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Anti-Rape Program Added

Orientation Activity To Feature Survivor

By Jennifer Krishnan


The administration announced it will add a rape awareness program to the mandatory activities for freshmen during Orientation 2001.

At a meeting yesterday, Associate Dean of Academic Resources and Programming Julie B. Norman informed student supporters that the administration had agreed to every point of their proposal.

“We’re all very excited,” said Radha K. Iyengar ’02, president of Stop Our Silence. “We were expecting to bargain a lot.”

The two-hour program will begin with a talk given by Katie Koestner, a rape survivor, followed by a question-and-answer session, Iyengar said.

Afterwards, the freshmen will be divided into 30 to 50 small groups. The groups will discuss the issues raised during Koestner’s talk over lunch.

Program successful elsewhere

The new rape awareness program will be provided by Campus Outreach Services, Inc. The organization, which is dedicated to increasing rape awareness among students, provides similar programs for first-year students at several other colleges as well.

Iyengar hopes the program will both reduce the occurrence of rapes and increase the rate at which they are reported.

According to a U.S. Naval Academy study of schools that used this program, immediately afterwards, there is usually a “dramatic increase in the number of rapes reported,” Iyengar said. After that, she said, the frequency of reports flattens out to a lower level.

“It will make an environment where survivors can come forward,” Iyengar said.

“Among the top 10 colleges in the country,” she said, referring to the U.S. News and World Report rankings, “the only other school that doesn’t have some kind of rape awareness program [for first-year students] is Caltech. Everyone else has some kind of program.”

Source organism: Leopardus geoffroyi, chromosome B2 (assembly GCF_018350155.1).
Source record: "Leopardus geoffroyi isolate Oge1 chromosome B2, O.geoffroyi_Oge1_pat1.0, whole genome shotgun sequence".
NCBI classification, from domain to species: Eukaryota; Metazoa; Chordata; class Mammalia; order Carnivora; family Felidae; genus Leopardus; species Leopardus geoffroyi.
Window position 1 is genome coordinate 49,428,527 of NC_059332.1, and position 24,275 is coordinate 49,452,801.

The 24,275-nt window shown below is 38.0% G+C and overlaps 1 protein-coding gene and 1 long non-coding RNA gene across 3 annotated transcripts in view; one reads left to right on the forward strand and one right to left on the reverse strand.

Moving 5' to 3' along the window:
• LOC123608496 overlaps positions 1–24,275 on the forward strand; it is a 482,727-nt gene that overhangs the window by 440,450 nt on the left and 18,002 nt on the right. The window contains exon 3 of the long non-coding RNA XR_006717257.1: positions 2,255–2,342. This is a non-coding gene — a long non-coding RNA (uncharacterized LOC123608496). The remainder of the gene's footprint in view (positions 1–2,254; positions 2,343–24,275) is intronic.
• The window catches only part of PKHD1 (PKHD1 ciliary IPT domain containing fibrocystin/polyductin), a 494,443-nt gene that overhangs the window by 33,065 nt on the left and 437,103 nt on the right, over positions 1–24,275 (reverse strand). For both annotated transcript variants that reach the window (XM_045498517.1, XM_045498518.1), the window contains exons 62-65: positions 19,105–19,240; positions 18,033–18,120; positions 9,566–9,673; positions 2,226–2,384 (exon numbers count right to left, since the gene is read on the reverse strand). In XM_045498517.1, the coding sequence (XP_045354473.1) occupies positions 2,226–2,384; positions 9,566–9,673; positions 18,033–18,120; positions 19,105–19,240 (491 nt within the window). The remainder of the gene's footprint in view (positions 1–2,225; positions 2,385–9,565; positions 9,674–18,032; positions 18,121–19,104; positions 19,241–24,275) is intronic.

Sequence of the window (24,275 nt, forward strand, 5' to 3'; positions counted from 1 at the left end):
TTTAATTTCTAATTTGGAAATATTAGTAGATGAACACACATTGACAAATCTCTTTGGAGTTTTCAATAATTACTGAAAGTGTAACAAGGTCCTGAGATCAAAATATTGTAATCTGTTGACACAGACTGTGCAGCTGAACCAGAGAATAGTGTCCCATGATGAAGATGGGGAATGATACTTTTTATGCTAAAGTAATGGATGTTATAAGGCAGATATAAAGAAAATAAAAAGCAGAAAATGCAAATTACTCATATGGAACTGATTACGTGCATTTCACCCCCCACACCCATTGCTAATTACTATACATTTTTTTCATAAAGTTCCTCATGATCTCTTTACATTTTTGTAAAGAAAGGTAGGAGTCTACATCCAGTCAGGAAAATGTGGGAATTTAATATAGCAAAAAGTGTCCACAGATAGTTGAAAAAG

The cost of the program will be about $1,000, plus the cost of training students to facilitate the discussion groups. All of the funding for the program will come from the Orientation budget.

Two years of work pays off

Jennifer A. Erwin ’02, a member of Stop Our Silence, said the effort to include rape awareness programming in orientation began two years ago, in conjunction with the Social Justice Cooperative. The effort was revived this year with the participation of several other interested students.

Orientation used to include skits intended to catalyze discussions about various issues, including rape, but the skits were removed from the Orientation program in 1996, Iyengar said.

Orientation 2000 included two similar programs, addressing the issues of sexuality and alcohol. The alcohol talk, the older of the two, was introduced in 1998; the sexuality talk was first included one year later.

Students, faculty support plan

Over 600 members of the MIT community, including Dean of Science Robert J. Silbey and Institute Professor Noam A. Chomsky, signed a petition early this term asking for mandatory rape awareness programming during Orientation.

“Statistically, rape peaks in the first three months of college,” Iyengar said. While many issues are important to address during orientation, Iyengar feels that a discussion of sexual violence would potentially have the greatest impact.

“I’m glad to see the administration putting this amount of importance on sexual violence,” Erwin said. “It shows they take sexual violence seriously.”

Koestner more than expected

“Katie Koestner is more than we expected we’d get, because she’s a very expensive speaker,” Erwin said. “Since we were kept in the dark [about the administration’s plans], we were kind of expecting the worst.”

A victim of date rape during her freshman year at the College of William and Mary, Koestner went public with her story soon afterward. She is the founder of Campus Outreach Services. Her presentation includes an account of her experience and a discussion of rape and sexual violence.